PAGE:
The post here earlier this week which pointed out next year’s purported “leadership” conference generated a comment and a link to Mary Nix’s blog, The Informed Parent, where she wrote a good post under the heading “How Do We Combat the Prevailing Fear?” An excerpt:
“Looking at the homeschool alarms from some who continue to claim that the President elect will end homeschooling as we know it reminds me of similar warnings Iâ€™ve read after most elections. I do believe that we need to remain vigilant, that we should always be on watch to ensure our rights are not taken, but I do believe that we must investigate the threats ourselves to see if they are substantial or exaggerated.
“With that said, I am concerned at how some churches and religious groups have reacted this time around. It seems the fears that they were facing before the election are growing and I am worried that their fears will continue to divide us rather than unite us. For example, I donâ€™t ever recall churches proclaiming that if you voted a certain way you were no longer or couldnâ€™t ever have been a member of a certain faith? Nor do I recall church members being told they could not partake in that churches communion if you voted for a particular person, but I have been reading about both these scenarios since the election.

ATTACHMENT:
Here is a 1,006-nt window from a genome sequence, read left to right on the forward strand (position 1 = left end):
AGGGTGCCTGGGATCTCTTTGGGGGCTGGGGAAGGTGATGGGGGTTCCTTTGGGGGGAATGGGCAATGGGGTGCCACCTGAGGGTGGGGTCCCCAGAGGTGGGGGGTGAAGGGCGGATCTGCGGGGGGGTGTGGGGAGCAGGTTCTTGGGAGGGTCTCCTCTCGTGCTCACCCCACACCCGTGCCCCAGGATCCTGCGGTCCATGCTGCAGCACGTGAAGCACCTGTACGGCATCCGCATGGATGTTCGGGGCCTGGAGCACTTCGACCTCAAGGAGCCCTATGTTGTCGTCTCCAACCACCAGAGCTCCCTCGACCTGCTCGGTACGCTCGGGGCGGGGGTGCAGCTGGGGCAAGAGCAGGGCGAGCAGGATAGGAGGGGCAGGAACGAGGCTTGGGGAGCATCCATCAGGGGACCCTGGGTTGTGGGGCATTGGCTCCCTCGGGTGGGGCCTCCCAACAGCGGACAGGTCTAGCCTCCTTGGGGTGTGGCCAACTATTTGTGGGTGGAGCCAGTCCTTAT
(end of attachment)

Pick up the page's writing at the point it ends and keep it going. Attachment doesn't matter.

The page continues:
Remember the silly outburst by the talk show comedienne who remarked that a lot of homeschoolers are â€œdemented?” Her comment provoked a call to boycott ABC programming. However “demented” her comment may have been, it is another indication of a too widely held perception of homeschoolers inhabiting the lunatic fringes of society, but that perception is no longer limited to ex-schoolteachers and comedians. The incident has created a small firestorm of distancing oneself from homeschooling, as home education pundit Daryl Cobranchi asks in a post titled “I Am So Embarrassed,” “Is it possible to secede from the ‘homeschool movement?'”
Likewise, homeschooling dad Chris O’Donnell emblazoned his blog with the disclaimer: “I’m not one of ‘those’ homeschoolers.” And his post on the subject of the aforementioned comedienne’s gaffe… well… it’s not for polite company, but he too disavows any further identification with homeschooling families.
I think this is a big mistake, because homeschoolers as a whole should not be so summarily dismissed. Larry and Susan Kaseman described homeschooling families very well in their Taking Charge column for the Nov-Dec issue of Home Education Magazine:
“…Homeschoolers come in all shapes and sizes. The only thing we all agree on is the decision to take responsibility for our children’s education ourselves rather than sending them to a conventional school. That said, we differ on everything else, starting with education. We choose different curriculums, approaches to learning, methods of education, ways of evaluating learning, and more. Then we have differing perspectives on and beliefs about religion, live a wide range of different lifestyles, come from many different cultural backgrounds and economic circumstances.”
What we need to do is simply, as Mary Nix so well defines it, “combat the prevailing fear.”
To that end, I’d like to leave you with a suggestion for further reading: The Kaseman’s column, titled “Keeping Homeschooling Nonpartisan.”
“…We need to focus on the strengths that come from being a varied, grassroots movement that works together to maintain the basic freedom each family needs.”